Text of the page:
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container.They either reflect or retransmit radio-frequency signals and, like barcodes, can
be linked to databases such as library catalogues or museum collection management sys-
tems. As well as being used to improve the handling of the objects themselves, they can
be used to manage visitor or user access to information about the objects and this is
especially true in the context of mobile access devices. In the introduction to Issue 5
of the DigiCULT.Info Newsletter we described how heritage institutions might use visitor
RFID cards in combination with geographical information systems (GIS) and CCTV
recordings to distil moving image footage of individual visits--`automatically generated
museum visitor video ethnographies'. New technological applications would be needed
to automate the linking of the RFID time codes (giving the position of the target at any
point in them) with the time codes on Closed Circuit Television (CCTV) recordings to
extract automatically the moving image sequences related to each visitor.This combina-
tion could also be used to facilitate interactivity between objects and users of mobile
devices. In this ways RFID, mobile device, human computer interaction, and virtual space
technologies can be brought together to deliver highly immersive distributed experiences.
Increasingly we recognise the central importance of the social space, context, and
interactivity that lie at the heart of the Internet.The physical and the virtual worlds are
often contrasted, with the virtual world and its cyberculture viewed as uniquely different
from `real-world culture'.While it is true that there are characteristics of cyberculture
that set it apart from more traditional measures of culture, the boundary between the two
worlds has never been precise and continues to blur.The evolution of virtual social,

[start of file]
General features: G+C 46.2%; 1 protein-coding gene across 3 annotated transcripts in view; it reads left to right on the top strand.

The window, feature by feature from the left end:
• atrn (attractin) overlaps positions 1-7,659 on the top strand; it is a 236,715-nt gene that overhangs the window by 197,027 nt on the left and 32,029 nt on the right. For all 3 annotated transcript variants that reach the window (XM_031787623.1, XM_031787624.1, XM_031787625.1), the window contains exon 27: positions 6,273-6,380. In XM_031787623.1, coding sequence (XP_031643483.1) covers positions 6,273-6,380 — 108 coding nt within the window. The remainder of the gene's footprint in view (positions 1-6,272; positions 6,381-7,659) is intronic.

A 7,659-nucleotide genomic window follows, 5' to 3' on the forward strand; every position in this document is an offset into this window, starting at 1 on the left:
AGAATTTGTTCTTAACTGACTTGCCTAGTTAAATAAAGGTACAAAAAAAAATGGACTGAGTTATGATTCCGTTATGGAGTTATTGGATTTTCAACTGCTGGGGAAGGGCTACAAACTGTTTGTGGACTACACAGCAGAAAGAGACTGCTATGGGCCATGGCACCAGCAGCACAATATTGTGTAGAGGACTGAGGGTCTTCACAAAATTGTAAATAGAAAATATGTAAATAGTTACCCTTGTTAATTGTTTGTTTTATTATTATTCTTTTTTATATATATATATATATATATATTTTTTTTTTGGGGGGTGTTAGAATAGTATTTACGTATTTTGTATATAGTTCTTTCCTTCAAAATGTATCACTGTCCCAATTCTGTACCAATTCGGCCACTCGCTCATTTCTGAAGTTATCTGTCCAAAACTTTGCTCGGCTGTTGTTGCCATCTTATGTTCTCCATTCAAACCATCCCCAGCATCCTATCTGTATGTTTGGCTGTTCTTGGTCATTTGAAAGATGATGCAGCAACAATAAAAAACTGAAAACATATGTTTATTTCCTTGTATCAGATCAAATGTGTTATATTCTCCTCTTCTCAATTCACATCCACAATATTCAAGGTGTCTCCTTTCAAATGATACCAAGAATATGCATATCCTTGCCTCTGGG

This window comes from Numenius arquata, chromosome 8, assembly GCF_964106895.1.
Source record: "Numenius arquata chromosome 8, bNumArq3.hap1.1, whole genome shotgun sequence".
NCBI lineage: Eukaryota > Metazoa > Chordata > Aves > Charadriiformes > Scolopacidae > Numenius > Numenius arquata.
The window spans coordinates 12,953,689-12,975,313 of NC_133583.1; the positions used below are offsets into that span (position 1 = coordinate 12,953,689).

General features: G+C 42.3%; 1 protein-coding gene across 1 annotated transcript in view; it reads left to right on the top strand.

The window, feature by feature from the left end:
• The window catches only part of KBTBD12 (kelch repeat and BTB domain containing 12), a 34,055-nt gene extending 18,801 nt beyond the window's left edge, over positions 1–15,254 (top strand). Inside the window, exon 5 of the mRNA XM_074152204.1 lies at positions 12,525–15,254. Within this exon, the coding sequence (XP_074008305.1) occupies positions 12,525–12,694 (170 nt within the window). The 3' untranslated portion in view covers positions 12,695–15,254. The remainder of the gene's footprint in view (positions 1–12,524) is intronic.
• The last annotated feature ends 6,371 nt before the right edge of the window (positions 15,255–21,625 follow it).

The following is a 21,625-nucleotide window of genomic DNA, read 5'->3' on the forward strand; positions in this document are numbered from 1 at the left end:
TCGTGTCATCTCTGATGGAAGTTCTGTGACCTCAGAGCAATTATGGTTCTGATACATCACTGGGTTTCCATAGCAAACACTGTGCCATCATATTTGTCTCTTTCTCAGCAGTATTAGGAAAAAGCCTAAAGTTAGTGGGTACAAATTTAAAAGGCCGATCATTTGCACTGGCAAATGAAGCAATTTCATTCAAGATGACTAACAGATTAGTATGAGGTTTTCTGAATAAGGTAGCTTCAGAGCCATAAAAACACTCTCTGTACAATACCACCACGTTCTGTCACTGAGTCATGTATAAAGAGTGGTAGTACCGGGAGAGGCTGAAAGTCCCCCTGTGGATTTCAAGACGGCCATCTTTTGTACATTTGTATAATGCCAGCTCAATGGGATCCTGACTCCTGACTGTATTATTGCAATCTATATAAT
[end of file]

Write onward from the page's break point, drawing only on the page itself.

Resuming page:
information, and economic spaces has demonstrated this with remarkable clarity.We are
all aware that the Internet enables individuals to share experiences, create social bonds,
and construct `imaginary communities' that take on social and cultural fabric. It is a fluid
environment, as anyone who has read Sherry Turkle's early 1990s study Life on the Screen
and attempted in the past two years to investigate some of the same phenomena she
describes will know. New spaces and practices are emerging all the time, older ones are
disappearing, and it is transforming the ways we participate and interact. Avatars are vir-
tual representatives of human users in virtual environments, often sharing space with
agents, which represent computer processes or programs.These technologies can enhance
our use of both collaborative environments and mobile devices.They offer a social
dimension to the computer-based communication processes.
Avatars and agents utilise similar three-dimensional graphics and animation technolo-
gies, making them seem vivid and appealing.They can be made to `speak'. Combined
with haptic interfaces, avatars can be used to study three-dimensional objects, such as
sculptures and other artworks. In such cases, the user sees his or her avatar in the virtual
space, and can gain the impression of touching virtual representations of the objects.The
use of avatar and agent technologies is most beneficial in cases where the nature and
quality of communication between users (or between users and the software) is crucial.
In the cultural and scientific heritage sectors, agents are an increasingly popular option
for tour guides in virtual exhibitions.Their use allows new approaches to the presenta-
tion of a collection, allowing for the personalisation of virtual tours by matching them
with visitors' profiles. Case studies in this section provide an insight into the uses of
avatars. For example, the Peranakans Project deals with culture, history and education,
with the avatar guide being used as an immediate, visual and identifiable conduit for
learning about different ways of life.
The ORION ( study of user practices and needs uncovered
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